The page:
Canadian Manufacturing

U.S. Commerce Dept. delays duty ruling for Bombardier CSeries jets

by Ross Marowits, The Canadian Press   

Canadian Manufacturing
Exporting & Importing Regulation Supply Chain Aerospace Public Sector Transportation

Boeing had argued investigators need more time to probe "subsidies" granted to Bombardier. An eventual ruling could slap punishing 80 per cent duties on the Montreal firm's new lineup of aircraft

The first of Bombardier’s CSeries jets began flying in Europe last year. PHOTO: Bombardier

MONTREAL—Bombardier will have to wait an extra two months to find out if its CSeries commercial jets will be hit by punishing U.S. duties.

The U.S. Commerce Department has granted Boeing’s request to delay its preliminary determination on the aircraft giant’s petition until Sept. 25 from July 21.

A final determination is still expected later this year.

In April, Boeing petitioned the U.S. Commerce Department and U.S. International Trade Commission, alleging that the Montreal company has been selling CSeries planes in the U.S. below cost thanks to public subsidies in violation of trade rules.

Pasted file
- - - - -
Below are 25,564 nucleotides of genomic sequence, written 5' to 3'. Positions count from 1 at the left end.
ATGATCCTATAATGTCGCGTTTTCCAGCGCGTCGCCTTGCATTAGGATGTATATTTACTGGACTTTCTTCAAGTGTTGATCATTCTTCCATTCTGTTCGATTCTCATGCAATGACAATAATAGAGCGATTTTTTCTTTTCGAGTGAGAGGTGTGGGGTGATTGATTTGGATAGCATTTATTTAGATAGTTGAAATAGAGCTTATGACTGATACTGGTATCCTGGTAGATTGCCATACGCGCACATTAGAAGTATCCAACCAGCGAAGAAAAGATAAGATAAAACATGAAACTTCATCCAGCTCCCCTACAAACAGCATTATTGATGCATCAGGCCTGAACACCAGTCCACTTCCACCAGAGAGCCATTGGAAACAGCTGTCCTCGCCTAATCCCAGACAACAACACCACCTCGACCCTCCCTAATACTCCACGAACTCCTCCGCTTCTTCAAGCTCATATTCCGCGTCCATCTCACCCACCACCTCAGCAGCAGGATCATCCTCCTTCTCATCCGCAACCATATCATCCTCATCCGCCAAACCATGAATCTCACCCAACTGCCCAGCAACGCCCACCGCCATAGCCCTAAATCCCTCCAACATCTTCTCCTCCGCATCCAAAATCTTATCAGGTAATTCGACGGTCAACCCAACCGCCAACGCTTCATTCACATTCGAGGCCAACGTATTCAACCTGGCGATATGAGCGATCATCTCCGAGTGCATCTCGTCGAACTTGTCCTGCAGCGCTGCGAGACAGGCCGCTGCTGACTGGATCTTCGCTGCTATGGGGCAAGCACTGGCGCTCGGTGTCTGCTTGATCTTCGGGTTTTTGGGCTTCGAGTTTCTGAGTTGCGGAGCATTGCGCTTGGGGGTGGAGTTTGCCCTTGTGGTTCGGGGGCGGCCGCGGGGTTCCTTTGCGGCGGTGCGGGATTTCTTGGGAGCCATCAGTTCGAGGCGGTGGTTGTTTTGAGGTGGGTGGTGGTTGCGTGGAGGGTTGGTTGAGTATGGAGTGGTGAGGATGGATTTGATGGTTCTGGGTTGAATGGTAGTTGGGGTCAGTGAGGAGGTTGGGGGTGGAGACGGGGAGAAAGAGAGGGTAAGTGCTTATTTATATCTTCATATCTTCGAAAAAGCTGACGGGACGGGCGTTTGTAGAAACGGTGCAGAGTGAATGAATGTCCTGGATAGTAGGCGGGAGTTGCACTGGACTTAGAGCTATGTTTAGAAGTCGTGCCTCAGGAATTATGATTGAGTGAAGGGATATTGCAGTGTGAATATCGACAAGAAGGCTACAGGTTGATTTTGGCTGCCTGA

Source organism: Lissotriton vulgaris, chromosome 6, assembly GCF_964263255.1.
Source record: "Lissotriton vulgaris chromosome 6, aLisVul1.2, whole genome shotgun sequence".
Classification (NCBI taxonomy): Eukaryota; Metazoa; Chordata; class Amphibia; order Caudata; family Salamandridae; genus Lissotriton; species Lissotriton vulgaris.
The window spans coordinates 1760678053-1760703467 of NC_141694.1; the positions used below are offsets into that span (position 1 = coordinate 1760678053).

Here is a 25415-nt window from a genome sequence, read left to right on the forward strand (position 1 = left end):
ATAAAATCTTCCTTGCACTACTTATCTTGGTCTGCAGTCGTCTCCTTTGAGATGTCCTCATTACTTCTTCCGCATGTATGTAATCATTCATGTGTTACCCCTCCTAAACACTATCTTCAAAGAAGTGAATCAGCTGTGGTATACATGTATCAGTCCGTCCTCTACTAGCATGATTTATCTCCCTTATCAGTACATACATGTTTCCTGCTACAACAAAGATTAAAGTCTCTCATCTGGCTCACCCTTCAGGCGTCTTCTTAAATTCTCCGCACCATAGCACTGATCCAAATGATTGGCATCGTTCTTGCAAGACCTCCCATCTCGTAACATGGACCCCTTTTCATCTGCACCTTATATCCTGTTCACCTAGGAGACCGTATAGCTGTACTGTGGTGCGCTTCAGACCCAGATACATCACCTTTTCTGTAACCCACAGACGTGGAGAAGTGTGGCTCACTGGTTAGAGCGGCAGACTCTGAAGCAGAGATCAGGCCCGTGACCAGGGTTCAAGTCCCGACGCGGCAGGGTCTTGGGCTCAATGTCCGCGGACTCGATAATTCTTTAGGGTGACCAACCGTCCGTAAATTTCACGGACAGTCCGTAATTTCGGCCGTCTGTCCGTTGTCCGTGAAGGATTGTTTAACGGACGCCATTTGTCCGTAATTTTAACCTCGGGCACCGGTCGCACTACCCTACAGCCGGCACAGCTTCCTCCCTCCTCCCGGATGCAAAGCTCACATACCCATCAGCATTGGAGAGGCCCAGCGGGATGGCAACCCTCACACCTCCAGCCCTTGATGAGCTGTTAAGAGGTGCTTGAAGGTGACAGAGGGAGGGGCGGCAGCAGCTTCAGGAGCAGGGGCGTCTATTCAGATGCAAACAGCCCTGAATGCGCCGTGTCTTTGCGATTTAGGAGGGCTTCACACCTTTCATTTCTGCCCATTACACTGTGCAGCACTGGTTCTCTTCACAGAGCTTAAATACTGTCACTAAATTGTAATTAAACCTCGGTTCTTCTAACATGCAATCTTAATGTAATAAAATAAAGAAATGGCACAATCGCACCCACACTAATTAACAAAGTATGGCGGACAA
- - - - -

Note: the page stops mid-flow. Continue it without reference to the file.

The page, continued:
Bombardier has rejected the allegations and argued that their CSeries planes never competed with Boeing in a key sale to Delta Airlines.

Boeing said respondents such as Bombardier have been granted several extensions and that the complexity of the financial support provided to Bombardier requires that the investigation take more time.

“It is important that the department have sufficient time to investigate each of these subsidies thoroughly,” Boeing wrote in its letter.

Boeing has asked the U.S. government to impose preliminary countervailing duties of 79.41 per cent, followed later by anti-dumping duties of 79.82 per cent.

“Bombardier agrees that the Department of Commerce should have sufficient time to examine the evidence that demonstrates that Boeing’s motion is unfounded,” Bombardier spokesman Bryan Tucker said.

Boeing declined to comment on its request, which a spokesman described as “routine” in complex cases.

The Bombardier-Boeing dogfight has also taken on a political dimension. The Canadian government said it is reviewing bids from the Chicago-based company for military contracts, a hint that Ottawa may be reconsidering its purchase of Boeing’s Super Hornets.


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